I don’t know quite how it has happened, but that beautiful little baby girl I welcomed into my living room four years ago is almost old enough for school. Time grew distorted as soon as I became a mama. While some days seemed to stretch on for all eternity, four years has flown by in a flash. And now, that clay-covered baby who stared up at me in the birthing pool all those years ago, whilst I unwittingly covered her in happy tears, is growing up.
Long gone are the days of unsure footing as she toddles on the pavements, these days she strides ahead of me, barely stopping at corners to see whether I’m behind her. She doesn’t look back nervously over her shoulder to make sure she’s safely under my watchful eye at the park anymore, instead, she bellows me from the terrifying height of the tree to show me how high she can climb. She doesn’t always need me to cuddle her better when she falls, these days she rubs her own knee before running off to play again.
She loves her independence and enjoys the challenge of doing things for herself. She is strong-minded and is not easily persuaded to do something she doesn’t want to do. This is, admittedly, frustrating at times, but I hope it’s an attribute she carries with her for life. I hope her future friends struggle to manipulate her with peer pressure just as I have struggled to get her to put her shoes on in the morning.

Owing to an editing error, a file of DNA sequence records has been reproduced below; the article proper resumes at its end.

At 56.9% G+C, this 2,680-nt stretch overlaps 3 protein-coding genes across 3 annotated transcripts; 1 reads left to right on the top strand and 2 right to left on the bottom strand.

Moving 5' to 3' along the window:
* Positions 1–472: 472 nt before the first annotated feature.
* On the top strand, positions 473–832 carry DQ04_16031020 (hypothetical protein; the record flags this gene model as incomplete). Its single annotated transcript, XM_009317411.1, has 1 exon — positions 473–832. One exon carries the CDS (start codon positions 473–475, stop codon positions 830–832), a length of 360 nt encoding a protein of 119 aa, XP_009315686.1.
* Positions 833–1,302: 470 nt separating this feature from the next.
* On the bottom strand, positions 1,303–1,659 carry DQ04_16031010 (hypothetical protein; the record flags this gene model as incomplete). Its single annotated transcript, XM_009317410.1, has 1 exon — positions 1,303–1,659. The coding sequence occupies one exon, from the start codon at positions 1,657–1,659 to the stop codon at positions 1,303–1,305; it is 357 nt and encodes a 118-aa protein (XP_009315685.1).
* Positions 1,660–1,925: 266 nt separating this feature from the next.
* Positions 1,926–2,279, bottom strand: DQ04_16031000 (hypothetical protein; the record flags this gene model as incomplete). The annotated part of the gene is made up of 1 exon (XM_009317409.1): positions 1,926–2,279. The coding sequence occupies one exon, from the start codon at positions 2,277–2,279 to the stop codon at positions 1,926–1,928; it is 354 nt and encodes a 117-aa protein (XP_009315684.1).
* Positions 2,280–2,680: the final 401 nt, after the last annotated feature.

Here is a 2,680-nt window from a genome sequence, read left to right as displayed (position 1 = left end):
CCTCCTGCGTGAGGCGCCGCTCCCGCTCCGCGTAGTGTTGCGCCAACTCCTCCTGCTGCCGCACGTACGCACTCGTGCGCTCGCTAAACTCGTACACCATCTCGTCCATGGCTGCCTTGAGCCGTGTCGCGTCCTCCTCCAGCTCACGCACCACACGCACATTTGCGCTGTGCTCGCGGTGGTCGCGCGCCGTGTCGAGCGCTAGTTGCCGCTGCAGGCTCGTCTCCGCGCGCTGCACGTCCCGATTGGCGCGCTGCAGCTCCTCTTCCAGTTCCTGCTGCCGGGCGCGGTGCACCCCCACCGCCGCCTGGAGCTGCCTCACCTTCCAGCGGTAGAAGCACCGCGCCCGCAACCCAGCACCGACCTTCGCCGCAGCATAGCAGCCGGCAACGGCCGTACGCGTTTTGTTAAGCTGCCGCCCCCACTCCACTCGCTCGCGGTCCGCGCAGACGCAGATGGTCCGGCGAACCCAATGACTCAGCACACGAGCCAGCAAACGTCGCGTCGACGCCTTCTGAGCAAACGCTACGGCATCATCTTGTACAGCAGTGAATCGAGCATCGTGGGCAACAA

She is a thoughtful little girl and I’m often surprised by how deeply she thinks about things. At bedtime, after stories, when she lies in my arms to await sleep, we lie in silence. Often, that silence is interrupted by a question or a thought from Ebony as she processes her day in her mind. It’s interesting to hear the things she thinks or the events that have been bothering her throughout the day, and it’s very rarely the things I would expect to hear from her. She is unpredictable and even though I feel I know her better than anyone, I am constantly surprised by her.
At the moment, she attends nursery in the morning. I work in the mornings and then pick her up before lunch. Then we have the rest of the day together, just me and her. I feel so lucky to have had all this time with her and will forever be grateful (and proud) that we managed to find a way for me to stay home with her during these early years. I have been there every single step of the way and I can’t tell you how lucky I feel to have had that opportunity.
But now, it’s time for her to move on. From September, I won’t have her as my afternoon buddy anymore. Instead, she’ll be starting school full-time. She’ll be spending most of her waking hours each weekday under the care of someone. And I find that a little terrifying. She’ll be eating lunch with her friends, playing in the playground and then heading back to the classroom for even more learning. I won’t get to pick her up until much later in the day when we’ll steal a few hours together before bedtime.
She has been offered a place at the school we wanted. I’m pleased, but also disappointed because I was hoping they would respond with “Your child is not old enough for school just yet, please re-apply in three years.” But they didn’t. She’s old enough to join the system and she’s excited to join it. She’s excited about having longer with her friends, going into the class for big girls and boys and learning more. She’s ready. I’m not.
It’s surreal to think that this has come round so quickly. It really doesn’t feel like four years have passed since she changed my world. It all still feels so new, this whole mothering thing. I’m really going to miss my best friend when she starts school in September.